Four years ago, Chris Upchurch was spending too much time on the road, making seven-hour round-trip treks between his home near Seattle and his vineyard in southeastern Washington's Red Mountain AVA.
He was exhausted. But to Chris and his wife, Thea, the solution was clear: They could build a home and cellar right there at the vineyard and have a place to stay during harvest and winemaking seasons.
This wouldn't be any old crash pad, however. "We're certainly gonna make it a unique place in the world," Chris reasoned at the time. And so the wheels began turning.
The winemaker co-founded DeLille Cellars, in Woodinville, Wash., in 1992, and the producer distinguished itself early on for crafting noteworthy Bordeaux-style red blends.
In 2007, Chris bought the 18.5-acre property that is now Upchurch Vineyard, where he grows Cabernet Sauvignon and a small portion of Merlot for DeLille and for his namesake family wine label.
"Everything has fallen in place with us," Chris says. He and Thea met in 1995 at the opening of the DeLille château and were instantly smitten. Soon afterward, Chris flew to France and sent Thea a postcard with a line from a Bob Marley song: "If you feel it, you know it."
Their marriage in 2001 was a working wedding. Thea, a longtime restaurateur who was then at the Four Seasons Seattle, catered the affair, and Chris created an impromptu Cabernet Sauvignon-Syrah blend the morning of, inspired by a trip they had taken together to Aix-en-Provence. At the ceremony, his hands were stained with the first batch of what would become DeLille's Doyenne Aix blend.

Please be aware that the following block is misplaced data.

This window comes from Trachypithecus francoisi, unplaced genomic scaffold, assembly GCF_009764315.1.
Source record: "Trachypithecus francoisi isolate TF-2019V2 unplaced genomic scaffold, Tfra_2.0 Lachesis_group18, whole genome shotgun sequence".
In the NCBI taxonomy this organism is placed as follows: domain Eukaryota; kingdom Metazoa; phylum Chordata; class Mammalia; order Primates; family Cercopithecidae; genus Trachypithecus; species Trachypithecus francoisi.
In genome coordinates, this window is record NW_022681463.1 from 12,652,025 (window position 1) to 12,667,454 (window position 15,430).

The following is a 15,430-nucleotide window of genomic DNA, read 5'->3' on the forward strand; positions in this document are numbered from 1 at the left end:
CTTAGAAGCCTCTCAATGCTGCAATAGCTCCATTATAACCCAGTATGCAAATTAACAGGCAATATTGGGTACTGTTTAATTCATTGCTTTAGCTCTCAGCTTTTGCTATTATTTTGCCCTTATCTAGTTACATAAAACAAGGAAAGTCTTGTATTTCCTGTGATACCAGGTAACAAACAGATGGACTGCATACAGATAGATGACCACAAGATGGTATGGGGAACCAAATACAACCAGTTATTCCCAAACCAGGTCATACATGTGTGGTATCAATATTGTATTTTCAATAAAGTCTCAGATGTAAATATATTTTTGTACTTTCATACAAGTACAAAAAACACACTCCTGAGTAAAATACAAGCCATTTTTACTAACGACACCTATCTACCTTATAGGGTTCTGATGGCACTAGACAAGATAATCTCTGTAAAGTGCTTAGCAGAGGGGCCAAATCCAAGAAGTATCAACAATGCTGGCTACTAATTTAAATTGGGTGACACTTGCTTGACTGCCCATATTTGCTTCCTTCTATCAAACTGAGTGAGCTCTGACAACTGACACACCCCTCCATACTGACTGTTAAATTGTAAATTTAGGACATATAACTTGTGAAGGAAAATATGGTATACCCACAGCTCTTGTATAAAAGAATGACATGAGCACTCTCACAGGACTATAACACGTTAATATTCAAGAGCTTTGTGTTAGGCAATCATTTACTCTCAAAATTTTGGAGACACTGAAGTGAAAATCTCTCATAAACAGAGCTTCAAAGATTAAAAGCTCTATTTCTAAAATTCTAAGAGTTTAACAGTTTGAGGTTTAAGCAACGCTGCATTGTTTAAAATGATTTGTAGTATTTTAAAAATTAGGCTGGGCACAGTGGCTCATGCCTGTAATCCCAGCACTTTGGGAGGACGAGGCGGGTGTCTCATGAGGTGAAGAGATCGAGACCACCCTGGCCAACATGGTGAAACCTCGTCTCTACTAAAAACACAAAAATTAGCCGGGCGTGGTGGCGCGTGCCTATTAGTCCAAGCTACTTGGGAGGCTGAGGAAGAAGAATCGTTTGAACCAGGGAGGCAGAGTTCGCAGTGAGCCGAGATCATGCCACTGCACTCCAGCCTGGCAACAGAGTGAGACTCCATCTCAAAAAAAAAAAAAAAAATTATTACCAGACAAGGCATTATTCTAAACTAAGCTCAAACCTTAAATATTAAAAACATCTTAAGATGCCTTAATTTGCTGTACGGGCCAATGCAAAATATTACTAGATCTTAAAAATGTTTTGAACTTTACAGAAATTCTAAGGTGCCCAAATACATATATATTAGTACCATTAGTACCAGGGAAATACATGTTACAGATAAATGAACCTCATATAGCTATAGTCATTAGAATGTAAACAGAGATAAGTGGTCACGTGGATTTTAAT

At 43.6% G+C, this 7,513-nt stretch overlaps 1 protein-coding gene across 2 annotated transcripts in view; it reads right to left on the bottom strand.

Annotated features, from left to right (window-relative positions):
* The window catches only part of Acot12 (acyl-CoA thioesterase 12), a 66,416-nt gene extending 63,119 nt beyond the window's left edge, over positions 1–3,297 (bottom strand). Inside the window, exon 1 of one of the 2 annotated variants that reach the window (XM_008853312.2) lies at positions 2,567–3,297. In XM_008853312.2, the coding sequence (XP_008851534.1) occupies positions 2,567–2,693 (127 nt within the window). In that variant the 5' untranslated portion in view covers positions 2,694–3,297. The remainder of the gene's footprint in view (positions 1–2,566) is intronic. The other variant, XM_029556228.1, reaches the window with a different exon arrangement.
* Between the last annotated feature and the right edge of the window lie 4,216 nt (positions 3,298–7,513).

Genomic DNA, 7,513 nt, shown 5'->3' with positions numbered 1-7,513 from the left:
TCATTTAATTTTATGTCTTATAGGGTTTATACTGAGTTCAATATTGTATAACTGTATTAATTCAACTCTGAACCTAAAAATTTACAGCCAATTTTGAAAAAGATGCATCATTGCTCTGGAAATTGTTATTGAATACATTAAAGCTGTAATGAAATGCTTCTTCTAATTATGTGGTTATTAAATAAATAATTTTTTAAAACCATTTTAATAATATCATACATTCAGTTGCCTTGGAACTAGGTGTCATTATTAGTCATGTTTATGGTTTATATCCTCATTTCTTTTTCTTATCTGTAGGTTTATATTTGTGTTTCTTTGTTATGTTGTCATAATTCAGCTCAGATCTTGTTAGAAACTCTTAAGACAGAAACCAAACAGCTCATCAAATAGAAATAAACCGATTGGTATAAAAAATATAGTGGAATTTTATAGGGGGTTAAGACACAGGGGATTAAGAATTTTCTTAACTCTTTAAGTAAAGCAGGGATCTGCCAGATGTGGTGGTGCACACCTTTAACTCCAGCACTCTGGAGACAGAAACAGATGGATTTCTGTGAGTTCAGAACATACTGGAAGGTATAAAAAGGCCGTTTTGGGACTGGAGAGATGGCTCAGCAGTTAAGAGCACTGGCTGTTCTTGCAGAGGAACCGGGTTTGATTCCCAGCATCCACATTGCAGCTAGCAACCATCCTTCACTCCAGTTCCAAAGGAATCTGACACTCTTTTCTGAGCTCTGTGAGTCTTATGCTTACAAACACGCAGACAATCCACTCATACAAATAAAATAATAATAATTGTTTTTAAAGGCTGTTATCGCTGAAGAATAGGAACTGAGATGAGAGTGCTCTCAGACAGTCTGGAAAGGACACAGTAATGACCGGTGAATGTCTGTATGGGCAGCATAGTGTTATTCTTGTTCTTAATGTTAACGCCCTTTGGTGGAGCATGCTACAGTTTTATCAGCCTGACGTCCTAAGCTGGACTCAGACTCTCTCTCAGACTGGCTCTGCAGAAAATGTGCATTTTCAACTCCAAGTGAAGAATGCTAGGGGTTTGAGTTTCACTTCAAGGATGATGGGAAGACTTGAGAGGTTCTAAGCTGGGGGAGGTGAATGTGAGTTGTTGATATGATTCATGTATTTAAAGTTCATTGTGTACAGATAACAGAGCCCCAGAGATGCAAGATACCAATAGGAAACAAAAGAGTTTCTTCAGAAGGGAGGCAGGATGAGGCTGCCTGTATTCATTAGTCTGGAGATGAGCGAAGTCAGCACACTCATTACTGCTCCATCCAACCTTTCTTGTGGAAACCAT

In 2013, the couple began working with a local landscape architect to build an American-style barn at the vineyard, with an 1,800-square-foot lofted living space. Construction was finished in the fall of 2014. "It's basically a post-and-beam design that [Thea] converted into a new urban industrial look that really works," Chris says.
"I've renovated and decorated homes my whole life," Thea says. "But this was a new one." For one thing, they didn't have limitless resources. "When you have a certain budget," she notes, "you get really creative."
They also knew they wanted the building and interior to be sustainable, not unlike the vineyard. Thea sourced the apartment floors from old barns in New England and repurposed century-old shutters from Yakima Grill, one of her former restaurants, for the kitchen's pantry doors. The kitchen cabinets are distressed ash that she and a carpenter friend picked from a local lumberyard.
They installed a walnut-topped center island in the kitchen, with locally handmade distressed iron pendant lamps glowing above. To anchor the eclectic collection of wood styles, she chose a stainless-steel refrigerator, cooking range and dishwasher from KitchenAid. A subway-tile backsplash lends an urban touch, and a 36-bottle Fagor wine fridge is tucked away at one end of the island. The majority of the couple's wine collection is stored in the downstairs cellar.
"We drink wines from all over the world," Chris says, though his most prized bottles reflect an admiration for French styles, with producers ranging from Château Lafite Rothschild to Domaine de la Romanée-Conti to Jean-Louis Chave. For everyday drinking, they keep lots of Grüner Veltliner and Chablis on hand.
In October 2015, the Upchurches finished a new frontier on their home: an outdoor kitchen. The cedar-and-concrete space feels like an extension of the rustic-modern interior, with clean lines, warm tones and a sliding barn door that opens onto the vineyard.
The outdoor pizza oven is one of the couple's favorite features. Ever eco-conscious, they often use old vines as kindling. "People pull out their vines, and we let them know we can use them. We cook on them," Thea says.
"I've always said that my biggest goals are to do cool things," Chris remarks. At his Red Mountain home, it's evident that he does.